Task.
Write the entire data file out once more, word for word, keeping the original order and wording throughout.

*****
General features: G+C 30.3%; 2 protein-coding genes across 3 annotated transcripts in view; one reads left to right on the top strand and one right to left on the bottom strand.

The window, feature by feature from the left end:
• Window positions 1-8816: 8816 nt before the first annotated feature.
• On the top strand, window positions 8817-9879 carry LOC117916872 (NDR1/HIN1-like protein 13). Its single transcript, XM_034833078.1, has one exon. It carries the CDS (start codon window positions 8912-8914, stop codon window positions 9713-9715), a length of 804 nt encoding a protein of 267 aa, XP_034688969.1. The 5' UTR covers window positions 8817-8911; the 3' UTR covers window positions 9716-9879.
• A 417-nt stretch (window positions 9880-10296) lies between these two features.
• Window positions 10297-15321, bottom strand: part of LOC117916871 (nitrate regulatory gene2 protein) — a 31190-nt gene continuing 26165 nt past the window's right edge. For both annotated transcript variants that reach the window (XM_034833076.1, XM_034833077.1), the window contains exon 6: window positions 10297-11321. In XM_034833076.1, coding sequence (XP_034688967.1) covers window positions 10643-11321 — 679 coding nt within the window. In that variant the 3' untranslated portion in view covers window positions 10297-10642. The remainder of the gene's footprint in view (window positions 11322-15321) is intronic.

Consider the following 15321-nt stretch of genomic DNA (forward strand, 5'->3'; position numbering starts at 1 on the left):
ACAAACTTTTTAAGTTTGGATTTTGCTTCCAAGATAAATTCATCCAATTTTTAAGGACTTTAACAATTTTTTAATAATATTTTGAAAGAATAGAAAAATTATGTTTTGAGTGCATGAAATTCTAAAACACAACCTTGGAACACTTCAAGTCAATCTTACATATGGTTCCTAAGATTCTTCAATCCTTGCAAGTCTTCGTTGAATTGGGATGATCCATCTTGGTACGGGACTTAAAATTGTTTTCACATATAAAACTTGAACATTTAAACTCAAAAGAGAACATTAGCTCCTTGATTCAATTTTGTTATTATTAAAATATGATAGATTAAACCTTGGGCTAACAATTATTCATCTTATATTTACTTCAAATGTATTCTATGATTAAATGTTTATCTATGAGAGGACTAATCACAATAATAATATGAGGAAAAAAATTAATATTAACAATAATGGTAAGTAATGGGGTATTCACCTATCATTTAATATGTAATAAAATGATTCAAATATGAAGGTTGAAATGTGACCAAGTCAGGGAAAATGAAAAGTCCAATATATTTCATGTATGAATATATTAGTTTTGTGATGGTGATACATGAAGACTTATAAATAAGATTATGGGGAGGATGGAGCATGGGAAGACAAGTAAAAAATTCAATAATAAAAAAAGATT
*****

General features: G+C 30.3%; 2 protein-coding genes across 3 annotated transcripts in view; one reads left to right on the top strand and one right to left on the bottom strand.

The window, feature by feature from the left end:
• Window positions 1-8816: 8816 nt before the first annotated feature.
• On the top strand, window positions 8817-9879 carry LOC117916872 (NDR1/HIN1-like protein 13). Its single transcript, XM_034833078.1, has one exon. It carries the CDS (start codon window positions 8912-8914, stop codon window positions 9713-9715), a length of 804 nt encoding a protein of 267 aa, XP_034688969.1. The 5' UTR covers window positions 8817-8911; the 3' UTR covers window positions 9716-9879.
• A 417-nt stretch (window positions 9880-10296) lies between these two features.
• Window positions 10297-15321, bottom strand: part of LOC117916871 (nitrate regulatory gene2 protein) — a 31190-nt gene continuing 26165 nt past the window's right edge. For both annotated transcript variants that reach the window (XM_034833076.1, XM_034833077.1), the window contains exon 6: window positions 10297-11321. In XM_034833076.1, coding sequence (XP_034688967.1) covers window positions 10643-11321 — 679 coding nt within the window. In that variant the 3' untranslated portion in view covers window positions 10297-10642. The remainder of the gene's footprint in view (window positions 11322-15321) is intronic.

Consider the following 15321-nt stretch of genomic DNA (forward strand, 5'->3'; position numbering starts at 1 on the left):
ACAAACTTTTTAAGTTTGGATTTTGCTTCCAAGATAAATTCATCCAATTTTTAAGGACTTTAACAATTTTTTAATAATATTTTGAAAGAATAGAAAAATTATGTTTTGAGTGCATGAAATTCTAAAACACAACCTTGGAACACTTCAAGTCAATCTTACATATGGTTCCTAAGATTCTTCAATCCTTGCAAGTCTTCGTTGAATTGGGATGATCCATCTTGGTACGGGACTTAAAATTGTTTTCACATATAAAACTTGAACATTTAAACTCAAAAGAGAACATTAGCTCCTTGATTCAATTTTGTTATTATTAAAATATGATAGATTAAACCTTGGGCTAACAATTATTCATCTTATATTTACTTCAAATGTATTCTATGATTAAATGTTTATCTATGAGAGGACTAATCACAATAATAATATGAGGAAAAAAATTAATATTAACAATAATGGTAAGTAATGGGGTATTCACCTATCATTTAATATGTAATAAAATGATTCAAATATGAAGGTTGAAATGTGACCAAGTCAGGGAAAATGAAAAGTCCAATATATTTCATGTATGAATATATTAGTTTTGTGATGGTGATACATGAAGACTTATAAATAAGATTATGGGGAGGATGGAGCATGGGAAGACAAGTAAAAAATTCAATAATAAAAAAAGATT